With news coming from the major media outlets that Ron Paul of Texas has the best chance of defeating President Barack Obama in 2012, it is not surprising that his back is now a canvas for painting a multitude of targets.
One of the groups taking aim at Congressman Paul is the immigration policy lobby, NumbersUSA. NumbersUSA is an organization devoted to legislatively reducing the allowed level of annual immigration to pre-1965 levels, without country of origin quotas that were created by the Immigration Act of 1924.
The NumbersUSA article describes Dr. Paul’s record on immigration as “mixed,” obviously intending that designation as an indictment of the Texas congressman.
In the group’s 2012 Presidential Hopefuls Immigration Stances Report Card, Ron Paul was awarded a failing grade: an F. He was previously given a more respectable (though below average) C- and likely would have seen his marks improve were it not for Representative Paul’s “latest comments on immigration” and that they display “not just some ad hoc thoughts tossed off carelessly at some speaking event. These are engraved in a brand new book.”
In his inimitable fashion, Dr. Paul then goes on to provide a nuanced realpolitik analysis of the issue that apparently went unread by the NumbersUSA crew.
For example, in the explanation of his position on immigration, legal and illegal, Dr. Paul admits that the creation of a perfect libertarian world is impossible in a country such as the United States where the government has created a welfare state that is forced by government-initiated cycles of recession and recovery to abide by rules and regulations that otherwise would be unnecessary and unqualifiedly unconstitutional.
The nation’s resentment of illegal immigrants and their presence in our country stems from two reasons according to Paul: First, there is the “government-mandated free services” that citizens decry when they are afforded to illegals; second, there is the “government-created unemployment crisis” that leads out-of-work Americans to rightly regard employed illegals as a threat to the economic well-being of citizens and those who came to this country through the proper channels.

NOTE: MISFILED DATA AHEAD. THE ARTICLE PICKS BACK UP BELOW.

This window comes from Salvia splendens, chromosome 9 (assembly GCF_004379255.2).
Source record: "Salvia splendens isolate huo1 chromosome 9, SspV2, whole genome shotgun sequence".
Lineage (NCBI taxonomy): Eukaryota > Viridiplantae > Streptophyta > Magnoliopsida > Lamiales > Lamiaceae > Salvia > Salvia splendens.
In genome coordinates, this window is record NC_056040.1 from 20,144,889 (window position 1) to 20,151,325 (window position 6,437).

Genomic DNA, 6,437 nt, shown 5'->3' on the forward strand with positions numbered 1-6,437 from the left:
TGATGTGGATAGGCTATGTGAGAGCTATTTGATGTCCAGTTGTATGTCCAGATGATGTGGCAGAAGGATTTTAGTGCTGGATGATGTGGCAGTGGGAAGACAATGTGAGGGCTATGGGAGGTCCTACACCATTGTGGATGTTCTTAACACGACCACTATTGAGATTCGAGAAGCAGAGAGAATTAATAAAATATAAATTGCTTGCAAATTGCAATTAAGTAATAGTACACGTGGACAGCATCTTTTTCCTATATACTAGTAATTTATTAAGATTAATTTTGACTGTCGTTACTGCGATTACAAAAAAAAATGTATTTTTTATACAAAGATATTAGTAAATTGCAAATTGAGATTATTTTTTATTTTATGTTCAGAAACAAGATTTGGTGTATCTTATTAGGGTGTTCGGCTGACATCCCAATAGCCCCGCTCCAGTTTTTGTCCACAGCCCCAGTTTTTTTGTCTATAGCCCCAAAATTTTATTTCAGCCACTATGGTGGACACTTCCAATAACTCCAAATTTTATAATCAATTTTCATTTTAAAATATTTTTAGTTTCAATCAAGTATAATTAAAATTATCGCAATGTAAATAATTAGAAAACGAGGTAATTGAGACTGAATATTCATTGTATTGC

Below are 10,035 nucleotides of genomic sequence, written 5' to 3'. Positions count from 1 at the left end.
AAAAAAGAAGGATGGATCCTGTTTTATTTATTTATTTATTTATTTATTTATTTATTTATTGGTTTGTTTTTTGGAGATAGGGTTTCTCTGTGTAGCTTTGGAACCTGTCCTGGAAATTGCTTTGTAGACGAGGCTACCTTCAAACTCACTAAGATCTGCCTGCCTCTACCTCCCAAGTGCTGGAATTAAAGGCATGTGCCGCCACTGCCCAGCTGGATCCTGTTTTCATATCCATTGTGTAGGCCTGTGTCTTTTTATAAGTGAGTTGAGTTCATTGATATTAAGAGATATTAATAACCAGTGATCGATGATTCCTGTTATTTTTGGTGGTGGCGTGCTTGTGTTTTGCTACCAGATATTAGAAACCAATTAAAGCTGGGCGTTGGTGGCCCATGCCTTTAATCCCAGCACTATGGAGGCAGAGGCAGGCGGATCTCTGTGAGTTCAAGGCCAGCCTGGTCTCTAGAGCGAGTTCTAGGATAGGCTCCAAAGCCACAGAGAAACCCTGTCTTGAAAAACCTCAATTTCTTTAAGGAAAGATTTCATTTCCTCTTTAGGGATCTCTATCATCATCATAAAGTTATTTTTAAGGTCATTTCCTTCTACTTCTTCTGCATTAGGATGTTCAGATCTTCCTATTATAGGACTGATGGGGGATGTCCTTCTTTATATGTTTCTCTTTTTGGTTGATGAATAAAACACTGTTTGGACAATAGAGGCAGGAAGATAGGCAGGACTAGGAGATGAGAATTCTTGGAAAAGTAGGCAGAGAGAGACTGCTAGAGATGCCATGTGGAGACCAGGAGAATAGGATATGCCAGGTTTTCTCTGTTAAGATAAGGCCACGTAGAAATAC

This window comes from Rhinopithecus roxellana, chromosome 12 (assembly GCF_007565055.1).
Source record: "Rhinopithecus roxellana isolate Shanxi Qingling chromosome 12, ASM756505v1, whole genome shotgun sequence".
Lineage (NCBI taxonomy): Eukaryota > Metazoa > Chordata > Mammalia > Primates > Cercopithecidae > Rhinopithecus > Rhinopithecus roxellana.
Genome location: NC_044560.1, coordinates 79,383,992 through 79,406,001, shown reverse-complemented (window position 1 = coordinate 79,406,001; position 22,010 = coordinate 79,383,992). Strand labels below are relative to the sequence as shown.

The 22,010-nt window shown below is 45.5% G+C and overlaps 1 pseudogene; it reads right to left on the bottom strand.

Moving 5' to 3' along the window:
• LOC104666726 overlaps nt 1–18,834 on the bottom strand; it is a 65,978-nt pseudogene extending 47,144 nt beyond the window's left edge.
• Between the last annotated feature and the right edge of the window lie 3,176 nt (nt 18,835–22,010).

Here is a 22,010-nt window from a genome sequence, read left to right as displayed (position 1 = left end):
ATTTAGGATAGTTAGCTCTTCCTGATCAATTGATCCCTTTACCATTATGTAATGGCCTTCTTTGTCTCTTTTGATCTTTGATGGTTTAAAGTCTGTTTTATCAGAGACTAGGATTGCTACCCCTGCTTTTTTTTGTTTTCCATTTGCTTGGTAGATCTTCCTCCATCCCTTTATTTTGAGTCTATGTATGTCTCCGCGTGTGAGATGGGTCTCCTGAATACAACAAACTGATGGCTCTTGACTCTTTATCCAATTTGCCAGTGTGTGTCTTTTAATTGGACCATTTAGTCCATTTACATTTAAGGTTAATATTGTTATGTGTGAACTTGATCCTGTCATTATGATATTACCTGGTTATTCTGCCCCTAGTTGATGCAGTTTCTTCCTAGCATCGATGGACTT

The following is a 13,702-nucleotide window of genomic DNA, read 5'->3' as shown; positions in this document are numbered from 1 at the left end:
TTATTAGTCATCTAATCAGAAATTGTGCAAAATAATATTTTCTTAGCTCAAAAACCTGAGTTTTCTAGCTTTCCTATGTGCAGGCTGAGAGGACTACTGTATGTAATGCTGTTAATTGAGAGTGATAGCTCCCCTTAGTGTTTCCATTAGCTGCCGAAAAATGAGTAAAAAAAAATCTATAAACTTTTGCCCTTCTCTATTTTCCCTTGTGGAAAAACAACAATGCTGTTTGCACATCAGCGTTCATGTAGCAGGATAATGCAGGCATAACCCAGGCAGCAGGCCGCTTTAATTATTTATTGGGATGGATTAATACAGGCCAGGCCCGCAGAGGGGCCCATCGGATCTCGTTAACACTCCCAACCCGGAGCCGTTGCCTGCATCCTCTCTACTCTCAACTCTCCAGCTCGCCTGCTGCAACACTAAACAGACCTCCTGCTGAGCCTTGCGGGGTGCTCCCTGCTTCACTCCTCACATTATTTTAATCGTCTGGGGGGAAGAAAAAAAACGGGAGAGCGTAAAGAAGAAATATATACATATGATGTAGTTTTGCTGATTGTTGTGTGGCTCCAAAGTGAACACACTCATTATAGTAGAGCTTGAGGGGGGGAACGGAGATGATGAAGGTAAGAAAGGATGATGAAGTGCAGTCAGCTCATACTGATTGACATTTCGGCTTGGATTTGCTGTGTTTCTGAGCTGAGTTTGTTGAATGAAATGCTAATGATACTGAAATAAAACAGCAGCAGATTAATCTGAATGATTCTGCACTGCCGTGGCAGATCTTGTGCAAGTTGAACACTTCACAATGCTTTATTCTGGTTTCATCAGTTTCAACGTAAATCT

For Congressman Paul, then, the solution is simple and it is similar to the answer to most of the ills plaguing our once mighty Republic: Abolish all extra-constitutional programs, entitlements, and benefits and permit the federal government to exercise only those very limited and specifically enumerated powers that are laid out in the Constitution. In other words, Dr. Paul would recommend treating the disease, not the symptoms.
Regardless of the logic and constitutional soundness of Ron Paul’s positions, NumbersUSA counts the red flags and sticks by the failing grade. According to the report:
The ratings add up to an overall stance that just barely misses warranting an F-minus and squeaks through just better than Pres. Obama. It is significantly worse than the grade of former Speaker Gingrich who had previously been the worst of all Republican Hopefuls on immigration.
But you will find that only one Republican in Congress has a worse grade on border issues than Ron Paul. Furthermore, he has failed to act in every category of immigration during this new Congress.
His grade on presidential stances is different because it is based not just on what he has done but on what he publicly says he would do as president. As a Member of Congress, he has been able to avoid acting on many immigration issues, thus protecting his grade a little.